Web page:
Monday, March 21, 2011

Sumo Science

Yay, springtime has finally arrived! With that I wanted to post on a little animation featuring spring themes that are very "little" indeed. In fact, this animation is so tiny it holds the Guiness Book of World Record's achievement for being the "world's smallest stop-motion animation". Please enjoy, Dot:

I love the bumble-bee ride over the ocean of pencil shavings. :)

Dot herself is only 10cm tall!...

Much too tiny to manipulate in any traditional way, so instead 50 different poses of her were created using the resin drippings of a 3D printer (cool)...

...painstakingly painted, and then switched in and out of each frame to simulate her movement. Any smaller and her tiny appendages would not be able to stay attached.

The entire movie was shot on a Nokia 8 cell phone with a microscope. That's right, a cell phone. It's specifically called a CellScope, invented by Professor Daniel Fletcher and his team at Berkley. It allows for doctors in developing nations to snap pictures of magnified blood samples and send them to anywhere in the world for instant analysis. It's brilliant, and it saves lives.

Ed Patterson and Will Studd, a team of duo-directors who call themselves "Sumo Science", were hired under Aardman studios to shoot the film (yay for Wallace and Grommit :) ). On average they shot about 4 seconds of animation per day, meaning it must have taken them about one month of shooting to complete the whole thing. Not too shabby.

Both Ed Patterson and Will Studd graduated from UWE Bristol, and since then have been working under Aardman Studios helping out on such projects as Wallace & Gromit, Planet Sketch, Purple & Brown, and animating various commercials.

Have you ever seen those shorts of Purple & Brown on YouTube? Ah, the hilarity:

Sumo Science uses traditional stop-motion techniques with everyday objects and sometimes 2D animation. I had a chance to look at some of their past work and I especially like their Innocent Orange Juice ad:

Apparently these commercials are so popular in Britain they have a few parodies. Here's one for fun. :)

"Plump... and ready to burst." Mmm, I want an orange.

Here's a funny "Stuff vs. Stuff" episode. They're only vegetables, but you can't help but grimace when they get hurt:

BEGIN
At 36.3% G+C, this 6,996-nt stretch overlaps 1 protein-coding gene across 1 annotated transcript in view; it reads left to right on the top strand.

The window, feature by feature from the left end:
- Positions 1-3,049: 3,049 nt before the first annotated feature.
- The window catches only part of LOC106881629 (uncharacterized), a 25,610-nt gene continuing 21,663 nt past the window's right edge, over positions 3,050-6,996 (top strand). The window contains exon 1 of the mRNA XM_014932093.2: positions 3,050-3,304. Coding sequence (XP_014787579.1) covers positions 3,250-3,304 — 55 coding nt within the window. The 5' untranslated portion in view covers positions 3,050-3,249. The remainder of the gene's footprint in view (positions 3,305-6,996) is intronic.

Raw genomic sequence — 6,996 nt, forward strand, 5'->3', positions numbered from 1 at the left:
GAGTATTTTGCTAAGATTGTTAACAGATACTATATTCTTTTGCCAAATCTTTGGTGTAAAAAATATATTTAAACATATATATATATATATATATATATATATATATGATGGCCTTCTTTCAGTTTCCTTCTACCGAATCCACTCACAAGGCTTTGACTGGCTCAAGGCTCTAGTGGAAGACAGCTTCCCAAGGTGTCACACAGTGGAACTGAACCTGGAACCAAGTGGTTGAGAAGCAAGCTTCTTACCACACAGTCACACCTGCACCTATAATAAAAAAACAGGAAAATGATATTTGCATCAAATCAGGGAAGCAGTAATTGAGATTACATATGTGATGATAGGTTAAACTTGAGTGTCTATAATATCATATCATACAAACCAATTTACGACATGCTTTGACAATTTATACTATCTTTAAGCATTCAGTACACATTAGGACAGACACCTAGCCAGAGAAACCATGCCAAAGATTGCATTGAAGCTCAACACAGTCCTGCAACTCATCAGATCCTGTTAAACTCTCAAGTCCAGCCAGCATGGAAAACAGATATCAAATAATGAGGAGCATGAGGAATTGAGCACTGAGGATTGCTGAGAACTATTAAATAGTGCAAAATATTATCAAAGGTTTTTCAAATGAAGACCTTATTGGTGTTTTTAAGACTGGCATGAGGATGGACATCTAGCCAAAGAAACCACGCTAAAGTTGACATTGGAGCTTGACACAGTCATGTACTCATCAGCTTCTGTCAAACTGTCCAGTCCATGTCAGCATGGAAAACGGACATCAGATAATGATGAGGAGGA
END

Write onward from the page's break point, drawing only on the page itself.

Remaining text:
Here are some of Sumo Science's creative Idents meant to occur in between commercial breaks:

And finally, here are two animations of theirs I just like: The first is simply called, Plates. The second is a 2D animation of glowing Clockwork Plankton. Very dreamy:

Have you ever seen such creativity be expressed by two people in so many diverse ways? Each animation is as unique and original as the next. It's good to know that stop-motion and 2D animation are not dead--quite the opposite; in fact, these styles seem to be teeming with new methods and fresh ideas coming from all over the place.

I have no doubt Sumo Science will continue to be a leader in the forefront of this stop-motion "reawakening"; constantly brightening our days with the cooky antics of their characters and the colorfulness of their imaginations. It is a welcome renaissance.


Friday, March 11, 2011

Yelena Bryksenkova

From the moment I first saw these inked/watercolor creations I fell instantly in love.

They are by the young and very talented Yelena Bryksenkova, a Russian-born, American-raised freelance illustrator based in Baltimore. She seems to have recently graduated and is now ready to take on the world with her raw talent.

So far she has received many commissions from fashion magazines and specialty clothing lines wishing their products to be featured in a more stylized way. Bryksenkova accomplishes the task in the most lovely, tasteful manner.

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Bryksenkova has a style uniquely her own, with color palettes, textures, and patterns inspired by Eastern European art and culture. Here are some pages from her travel journals to Prague and Russia.

She also seems to draw inspiration from the years of glamour and fashion long since passed.

I absolutely adore the way she draws hands...

Perhaps what most characterizes her work are her delicately hand-painted patterns that dance from one edge of the frame to the next in sporadic harmony.

They add a depth and texture that remind me of the intricate patterns of Erte, and the organic nature of Alphonse Mucha's work, both Eastern European artists themselves.



Also, the contours of her figures and their relationship to space often reminds me of the work of Brian Kershinsnik.




Even if someone isn't an art connoisseur, or doesn't understand the "rules" of composition or design, I believe the human eye has an innate ability to determine if a line or drawing is amateurish or refined, inept or "beautiful". Yelena's drawings certainly have a refinement and maturity to them. You can tell she has a deep understanding of line and form, balance and weight.

Nature, and the whole universe for that matter, is embedded with mathematical equations that manifest themselves in ways which are beautiful to us. Whether they're the Fibonacci numbers found in plants, flowers, and trees; the "golden spiral" found in shells; or the "golden ratio" found in animals and the human body, we all have an instinctive recognition of what we may only be subconsciously aware.

I think that's why when you look at Yelena's drawings there is a sense and affirmation of the beautiful. I'm not sure how, but I think if we applied a randomness algorithm to her patterns, or the golden ratio to her work, we'd see that they correlate very closely.

Each time I revisit her blog I'm constantly taken-aback at what new pieces she has crafted. You can see how her creative process and skills continue to develop into more grand and intricate designs. It will be very exciting to see where her talent leads her in the future. Good luck, Yelena!